The 15 Best Turkish Series of 2022

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The 15 Best Turkish Series of 2022

There was no shortage of quality Turkish series to choose from in 2022. From authentically Turkish dramas to feel-good rom-coms, this year provided top-of-the-line content for everyone and with that came our first introduction to many new and immensely talented faces. 

Even with the threat of cancellations hanging over our heads, we found ourselves falling back in love dizis this year, so here, in no particular order, is our attempt at narrowing down the best Turkish Series of 2022.

Having broken every record there is (well, almost), it is fair to say Yalı Çapkını is making its way onto the list of Best Turkish Dramas ever made, and rightfully so.

Produced by OGM Pictures, the classic family drama tells the story of two sisters whose paths cross with the heir to a family full of betrayal, lies, and secrets. 

Suna is to be wed to Ferit, the heir to the Korhan jewelry empire, but having never met his bride-to-be, Ferit - a spoilt casanova who is not interested in settling down - happens upon her younger sister, Seyran. Totally captivated by Seyran, Ferit's sets his mind on marrying her instead. While the arrangement suits Suna and Seyran’s father, who just wants a shot at the Korhan’s riches, both of the young women are thrown through a loop, and Suna starts to hatch wicked revenge plans to take back the future she believes has been stolen from her.

Yalı Çapkını, which is based on works by the renowned author Dr. Gülseren Budayıcıoğlu, has been a huge success for Star TV this year for many reasons, but the most obvious is its outstanding, well-chosen ensemble cast, led by Afra SaraçoğluMert Ramazan Demir, and Çetin Tekindor. Each cast member lends weight and depth to the solid, multilayered story that pulls you right in and keeps you coming back for more.

ATV has had its fair of classic Turkish dramas through the years and in its short time on screen, Aldatmak is slowly but surely climbing the ranks.

Produced by the iconic TIMS&B, the legal drama follows the story of Güzide Yenersoy, a respectable family court judge, who has dedicated many years to perfecting the image of her own family. To the best of Güzide's knowledge, her husband, Tarık, is an experienced and successful lawyer, running his own law firm; her son, Ozan, is a construction engineer working at a prestigious company, and her daughter, Oylum, is studying medicine in the Netherlands. But the real truth couldn't be farther from Güzide's reality. Her husband has a second family born out of an affair, her son is drowning in debts caused by his own idiocy, and her daughter is one plane ride away from New York, where she plans to follow her real passion: dancing.

Behind closed doors, family can be really messy, and Aldamak does a praise-worthy job of navigating the mess. The characters in the series are very well-written but Aldamak benefits significantly from its masterful cinematography which is supported by a mesmerizing musical score that elevates the tempo of each episode.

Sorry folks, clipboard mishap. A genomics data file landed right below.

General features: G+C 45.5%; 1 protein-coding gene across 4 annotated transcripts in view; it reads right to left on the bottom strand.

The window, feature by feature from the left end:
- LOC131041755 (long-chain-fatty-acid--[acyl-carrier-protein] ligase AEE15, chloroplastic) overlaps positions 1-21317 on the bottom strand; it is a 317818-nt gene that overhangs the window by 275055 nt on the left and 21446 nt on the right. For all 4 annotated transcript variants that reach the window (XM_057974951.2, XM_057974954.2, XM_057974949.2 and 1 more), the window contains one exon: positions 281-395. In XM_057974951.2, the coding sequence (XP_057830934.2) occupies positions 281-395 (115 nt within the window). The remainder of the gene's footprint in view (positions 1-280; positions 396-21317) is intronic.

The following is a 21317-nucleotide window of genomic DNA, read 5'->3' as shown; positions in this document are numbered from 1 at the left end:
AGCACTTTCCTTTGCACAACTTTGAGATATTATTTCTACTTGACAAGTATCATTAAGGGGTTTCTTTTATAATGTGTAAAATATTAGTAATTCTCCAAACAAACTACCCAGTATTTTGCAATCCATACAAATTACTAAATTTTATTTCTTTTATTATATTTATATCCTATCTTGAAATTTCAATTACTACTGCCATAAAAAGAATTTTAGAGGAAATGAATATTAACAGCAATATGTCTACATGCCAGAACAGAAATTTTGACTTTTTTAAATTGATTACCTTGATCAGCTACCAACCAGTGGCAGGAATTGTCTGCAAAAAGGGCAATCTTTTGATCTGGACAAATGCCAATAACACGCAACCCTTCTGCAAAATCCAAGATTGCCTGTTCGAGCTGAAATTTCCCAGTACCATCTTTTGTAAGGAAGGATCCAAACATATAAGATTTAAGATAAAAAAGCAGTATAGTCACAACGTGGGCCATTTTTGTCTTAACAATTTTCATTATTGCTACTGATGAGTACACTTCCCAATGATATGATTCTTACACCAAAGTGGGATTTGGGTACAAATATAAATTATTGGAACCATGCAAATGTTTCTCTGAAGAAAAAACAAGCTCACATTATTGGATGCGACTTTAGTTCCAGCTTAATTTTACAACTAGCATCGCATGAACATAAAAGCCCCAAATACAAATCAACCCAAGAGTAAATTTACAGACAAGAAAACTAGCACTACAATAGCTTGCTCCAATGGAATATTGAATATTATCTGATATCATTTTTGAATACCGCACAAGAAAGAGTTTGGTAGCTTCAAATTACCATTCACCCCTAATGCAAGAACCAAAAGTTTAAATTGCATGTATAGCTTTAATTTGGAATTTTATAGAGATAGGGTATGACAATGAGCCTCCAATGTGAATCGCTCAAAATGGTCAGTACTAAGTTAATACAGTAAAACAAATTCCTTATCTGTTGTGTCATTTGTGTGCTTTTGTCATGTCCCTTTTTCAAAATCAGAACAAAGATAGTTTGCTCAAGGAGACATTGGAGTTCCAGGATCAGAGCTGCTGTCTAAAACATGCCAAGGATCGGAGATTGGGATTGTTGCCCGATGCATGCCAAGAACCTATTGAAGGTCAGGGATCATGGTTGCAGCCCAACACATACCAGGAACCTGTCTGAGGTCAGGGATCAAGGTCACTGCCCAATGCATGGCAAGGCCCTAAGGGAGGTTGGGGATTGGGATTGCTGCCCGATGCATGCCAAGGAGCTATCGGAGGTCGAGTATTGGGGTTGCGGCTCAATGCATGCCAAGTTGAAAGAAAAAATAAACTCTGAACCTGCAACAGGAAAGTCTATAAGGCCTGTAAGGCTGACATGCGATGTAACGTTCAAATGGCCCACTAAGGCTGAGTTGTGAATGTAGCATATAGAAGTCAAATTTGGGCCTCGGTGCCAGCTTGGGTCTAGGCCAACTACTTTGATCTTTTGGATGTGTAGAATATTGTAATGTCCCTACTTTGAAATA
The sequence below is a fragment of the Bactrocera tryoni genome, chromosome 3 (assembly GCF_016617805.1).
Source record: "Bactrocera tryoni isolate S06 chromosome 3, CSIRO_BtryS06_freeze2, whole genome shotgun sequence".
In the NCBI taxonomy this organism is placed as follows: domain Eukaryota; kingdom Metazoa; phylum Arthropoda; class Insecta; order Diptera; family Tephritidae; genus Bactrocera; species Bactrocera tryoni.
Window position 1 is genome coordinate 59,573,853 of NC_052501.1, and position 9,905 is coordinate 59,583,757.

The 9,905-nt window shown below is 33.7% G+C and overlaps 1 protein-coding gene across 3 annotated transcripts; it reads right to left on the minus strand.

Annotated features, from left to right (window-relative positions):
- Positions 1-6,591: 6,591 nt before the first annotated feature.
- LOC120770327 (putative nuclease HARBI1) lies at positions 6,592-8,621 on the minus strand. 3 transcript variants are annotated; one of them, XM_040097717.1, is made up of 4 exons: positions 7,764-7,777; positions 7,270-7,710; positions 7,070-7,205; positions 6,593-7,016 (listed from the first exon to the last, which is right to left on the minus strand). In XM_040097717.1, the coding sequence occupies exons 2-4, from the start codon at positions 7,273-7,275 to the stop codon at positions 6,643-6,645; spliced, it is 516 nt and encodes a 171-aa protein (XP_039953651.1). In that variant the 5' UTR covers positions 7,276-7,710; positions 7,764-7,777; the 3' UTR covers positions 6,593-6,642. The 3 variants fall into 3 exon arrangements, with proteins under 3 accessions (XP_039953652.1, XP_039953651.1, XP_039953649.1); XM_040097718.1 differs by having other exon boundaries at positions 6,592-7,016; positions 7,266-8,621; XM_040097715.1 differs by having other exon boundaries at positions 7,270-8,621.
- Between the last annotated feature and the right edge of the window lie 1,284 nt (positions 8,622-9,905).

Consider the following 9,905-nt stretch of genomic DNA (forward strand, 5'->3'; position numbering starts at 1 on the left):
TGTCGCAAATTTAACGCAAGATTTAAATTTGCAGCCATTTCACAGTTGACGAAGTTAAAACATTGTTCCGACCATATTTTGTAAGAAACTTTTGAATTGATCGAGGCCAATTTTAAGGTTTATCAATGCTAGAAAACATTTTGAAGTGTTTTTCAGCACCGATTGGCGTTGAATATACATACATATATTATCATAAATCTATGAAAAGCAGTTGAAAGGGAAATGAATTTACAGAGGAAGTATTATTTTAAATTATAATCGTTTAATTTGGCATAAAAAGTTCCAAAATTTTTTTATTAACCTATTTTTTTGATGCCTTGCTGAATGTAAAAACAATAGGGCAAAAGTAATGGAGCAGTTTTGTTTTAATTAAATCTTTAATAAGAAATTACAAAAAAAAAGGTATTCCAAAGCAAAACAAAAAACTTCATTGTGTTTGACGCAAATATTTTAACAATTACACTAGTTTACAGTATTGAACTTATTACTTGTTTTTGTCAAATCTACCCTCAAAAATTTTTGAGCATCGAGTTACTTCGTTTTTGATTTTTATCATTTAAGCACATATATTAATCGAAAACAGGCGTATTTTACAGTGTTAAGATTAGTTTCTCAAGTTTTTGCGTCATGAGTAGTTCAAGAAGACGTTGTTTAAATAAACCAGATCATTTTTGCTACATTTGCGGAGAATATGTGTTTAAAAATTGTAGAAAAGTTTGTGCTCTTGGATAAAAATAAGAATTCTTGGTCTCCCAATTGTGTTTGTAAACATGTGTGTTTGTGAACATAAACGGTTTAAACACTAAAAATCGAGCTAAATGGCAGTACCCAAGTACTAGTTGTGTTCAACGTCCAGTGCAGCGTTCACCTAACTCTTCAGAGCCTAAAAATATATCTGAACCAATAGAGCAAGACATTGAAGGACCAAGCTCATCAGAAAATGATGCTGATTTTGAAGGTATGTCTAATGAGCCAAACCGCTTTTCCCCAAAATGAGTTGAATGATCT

With the impeccable level of production that is very reminiscent of big-budget Hollywood movies, there is nothing quite like Aldatmak on Turkish TV right now.  

BKM may not make as many TV series as the next guy but when the production house delves into creating one, magic happens.

Gelsin Hayat Bildiği Gibi was the last of the summer series to be announced but it is now the end of the year and it is the last of the summer series left standing. 

In the drama series, life comes as it knows to Sadi Payaslı, Ankara's indomitable bully once upon a time. Having had his come to Jesus moment, Sadi is placed into the witness protection program, trading in his shady past for a new life as a geography teacher at Karabayır High School, a penal institution for juvenile delinquents. 

Armed with his unshakable sense of justice, Sadi balances out his past wrongdoings at the school by taking care of a group of convicted students who have never been given a fair chance. 

The official logline for Gelsin Hayat Bildiği Gibi describes the series as a "realistic look at Generation Z" and that couldn't be any more accurate. Turkish TV has had its fair share of preppy teenagers bedazzled in all the jewels and privilege, so Gelsin Hayat Bildiği Gibi's alternative approach to life as a teen was very much welcomed. Writer Gani Müjde shies away from clichés and instead relies on gritty realism, the result of which is a raw and intense drama that effectively explores the multitude of challenges faced by each character.

Of course, the many shippable duos (*cough #SadGül *coughs*) in the show are the real icing on the cake. 

One of the best decisions we made this year was checking out ATV's Bir Küçük Gün Işığı